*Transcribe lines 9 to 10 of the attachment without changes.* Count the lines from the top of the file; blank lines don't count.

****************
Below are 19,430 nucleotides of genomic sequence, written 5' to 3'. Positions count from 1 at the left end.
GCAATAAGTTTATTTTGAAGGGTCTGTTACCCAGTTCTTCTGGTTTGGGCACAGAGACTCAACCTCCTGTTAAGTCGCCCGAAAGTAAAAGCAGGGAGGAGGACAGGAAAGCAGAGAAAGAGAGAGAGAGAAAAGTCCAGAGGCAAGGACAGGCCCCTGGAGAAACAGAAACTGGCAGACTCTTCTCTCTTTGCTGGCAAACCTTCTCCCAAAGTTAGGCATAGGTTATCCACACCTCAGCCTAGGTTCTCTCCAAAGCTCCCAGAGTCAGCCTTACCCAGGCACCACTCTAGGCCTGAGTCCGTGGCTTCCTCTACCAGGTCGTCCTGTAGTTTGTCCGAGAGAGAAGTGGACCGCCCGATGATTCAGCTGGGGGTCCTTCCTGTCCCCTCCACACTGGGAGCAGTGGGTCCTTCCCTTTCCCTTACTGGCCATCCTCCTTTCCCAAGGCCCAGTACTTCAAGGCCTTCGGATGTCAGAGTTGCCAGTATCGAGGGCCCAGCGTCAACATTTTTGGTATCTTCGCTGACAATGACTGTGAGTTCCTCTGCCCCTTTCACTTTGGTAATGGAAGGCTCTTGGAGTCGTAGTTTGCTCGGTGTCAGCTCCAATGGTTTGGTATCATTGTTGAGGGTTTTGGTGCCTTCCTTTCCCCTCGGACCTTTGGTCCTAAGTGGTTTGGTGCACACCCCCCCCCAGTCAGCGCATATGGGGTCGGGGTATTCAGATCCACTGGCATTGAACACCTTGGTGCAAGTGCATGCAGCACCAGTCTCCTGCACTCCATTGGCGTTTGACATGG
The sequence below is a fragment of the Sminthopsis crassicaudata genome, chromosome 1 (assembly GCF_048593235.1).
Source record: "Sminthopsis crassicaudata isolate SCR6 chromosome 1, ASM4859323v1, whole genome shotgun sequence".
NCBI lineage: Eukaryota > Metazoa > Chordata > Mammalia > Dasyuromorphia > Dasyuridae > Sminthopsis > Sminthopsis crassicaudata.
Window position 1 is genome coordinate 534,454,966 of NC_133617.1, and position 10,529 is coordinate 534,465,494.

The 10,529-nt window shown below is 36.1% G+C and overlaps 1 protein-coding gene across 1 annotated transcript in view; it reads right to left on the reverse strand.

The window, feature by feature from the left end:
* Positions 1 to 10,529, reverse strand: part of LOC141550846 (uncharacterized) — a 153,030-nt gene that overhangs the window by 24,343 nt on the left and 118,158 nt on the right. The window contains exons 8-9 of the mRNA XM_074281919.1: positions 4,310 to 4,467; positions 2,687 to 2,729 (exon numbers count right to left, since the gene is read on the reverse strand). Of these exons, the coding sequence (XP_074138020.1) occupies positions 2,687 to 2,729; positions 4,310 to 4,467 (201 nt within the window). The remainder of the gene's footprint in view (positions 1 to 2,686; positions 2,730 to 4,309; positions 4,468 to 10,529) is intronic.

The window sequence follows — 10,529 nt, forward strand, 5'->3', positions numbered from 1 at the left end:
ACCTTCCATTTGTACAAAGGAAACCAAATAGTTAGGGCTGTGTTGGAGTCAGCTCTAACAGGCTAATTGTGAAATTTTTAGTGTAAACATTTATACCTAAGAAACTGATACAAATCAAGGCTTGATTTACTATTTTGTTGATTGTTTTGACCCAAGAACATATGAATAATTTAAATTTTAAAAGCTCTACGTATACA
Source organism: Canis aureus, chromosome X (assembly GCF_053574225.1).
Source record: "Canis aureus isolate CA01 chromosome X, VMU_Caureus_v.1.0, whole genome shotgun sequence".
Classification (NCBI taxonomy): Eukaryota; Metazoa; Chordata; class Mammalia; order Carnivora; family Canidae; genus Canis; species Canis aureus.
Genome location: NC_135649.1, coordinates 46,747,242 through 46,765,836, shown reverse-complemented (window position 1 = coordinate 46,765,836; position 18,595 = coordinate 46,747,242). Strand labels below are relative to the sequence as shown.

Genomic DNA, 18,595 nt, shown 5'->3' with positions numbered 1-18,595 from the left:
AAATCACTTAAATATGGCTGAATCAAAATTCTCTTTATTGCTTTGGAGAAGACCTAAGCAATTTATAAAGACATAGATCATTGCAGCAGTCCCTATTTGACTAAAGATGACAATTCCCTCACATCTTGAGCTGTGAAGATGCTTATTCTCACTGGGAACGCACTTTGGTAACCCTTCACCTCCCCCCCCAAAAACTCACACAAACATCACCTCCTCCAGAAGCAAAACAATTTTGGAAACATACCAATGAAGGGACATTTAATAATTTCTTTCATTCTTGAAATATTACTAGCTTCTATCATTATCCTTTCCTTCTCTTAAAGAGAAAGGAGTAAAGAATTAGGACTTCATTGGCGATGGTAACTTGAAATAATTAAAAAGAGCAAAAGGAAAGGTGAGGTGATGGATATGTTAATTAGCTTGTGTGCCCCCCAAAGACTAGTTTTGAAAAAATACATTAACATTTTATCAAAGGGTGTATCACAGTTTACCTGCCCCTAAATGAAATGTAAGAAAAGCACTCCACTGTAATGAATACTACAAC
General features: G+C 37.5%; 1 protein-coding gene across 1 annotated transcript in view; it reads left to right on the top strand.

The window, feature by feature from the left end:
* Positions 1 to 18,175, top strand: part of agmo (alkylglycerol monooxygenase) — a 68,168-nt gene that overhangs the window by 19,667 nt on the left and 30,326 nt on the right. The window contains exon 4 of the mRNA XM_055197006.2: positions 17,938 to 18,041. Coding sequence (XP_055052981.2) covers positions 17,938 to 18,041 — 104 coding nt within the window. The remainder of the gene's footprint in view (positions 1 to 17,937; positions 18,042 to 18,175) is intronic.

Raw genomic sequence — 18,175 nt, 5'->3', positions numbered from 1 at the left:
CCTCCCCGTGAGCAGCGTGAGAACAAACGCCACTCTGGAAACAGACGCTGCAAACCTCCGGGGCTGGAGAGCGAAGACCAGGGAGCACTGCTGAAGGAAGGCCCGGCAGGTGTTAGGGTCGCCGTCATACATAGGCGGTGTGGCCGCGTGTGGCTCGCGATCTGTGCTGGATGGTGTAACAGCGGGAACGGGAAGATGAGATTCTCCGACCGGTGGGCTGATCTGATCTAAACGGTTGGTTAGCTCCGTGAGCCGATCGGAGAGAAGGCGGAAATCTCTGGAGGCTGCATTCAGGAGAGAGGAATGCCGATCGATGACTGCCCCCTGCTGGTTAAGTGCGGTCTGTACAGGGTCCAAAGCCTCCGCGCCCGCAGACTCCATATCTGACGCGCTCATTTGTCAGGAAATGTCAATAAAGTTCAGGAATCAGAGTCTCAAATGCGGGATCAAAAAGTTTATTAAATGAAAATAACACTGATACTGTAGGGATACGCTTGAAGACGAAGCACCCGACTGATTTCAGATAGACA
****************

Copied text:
* Positions 1 to 10,529, reverse strand: part of LOC141550846 (uncharacterized) — a 153,030-nt gene that overhangs the window by 24,343 nt on the left and 118,158 nt on the right. The window contains exons 8-9 of the mRNA XM_074281919.1: positions 4,310 to 4,467; positions 2,687 to 2,729 (exon numbers count right to left, since the gene is read on the reverse strand). Of these exons, the coding sequence (XP_074138020.1) occupies positions 2,687 to 2,729; positions 4,310 to 4,467 (201 nt within the window). The remainder of the gene's footprint in view (positions 1 to 2,686; positions 2,730 to 4,309; positions 4,468 to 10,529) is intronic.

The window sequence follows — 10,529 nt, forward strand, 5'->3', positions numbered from 1 at the left end: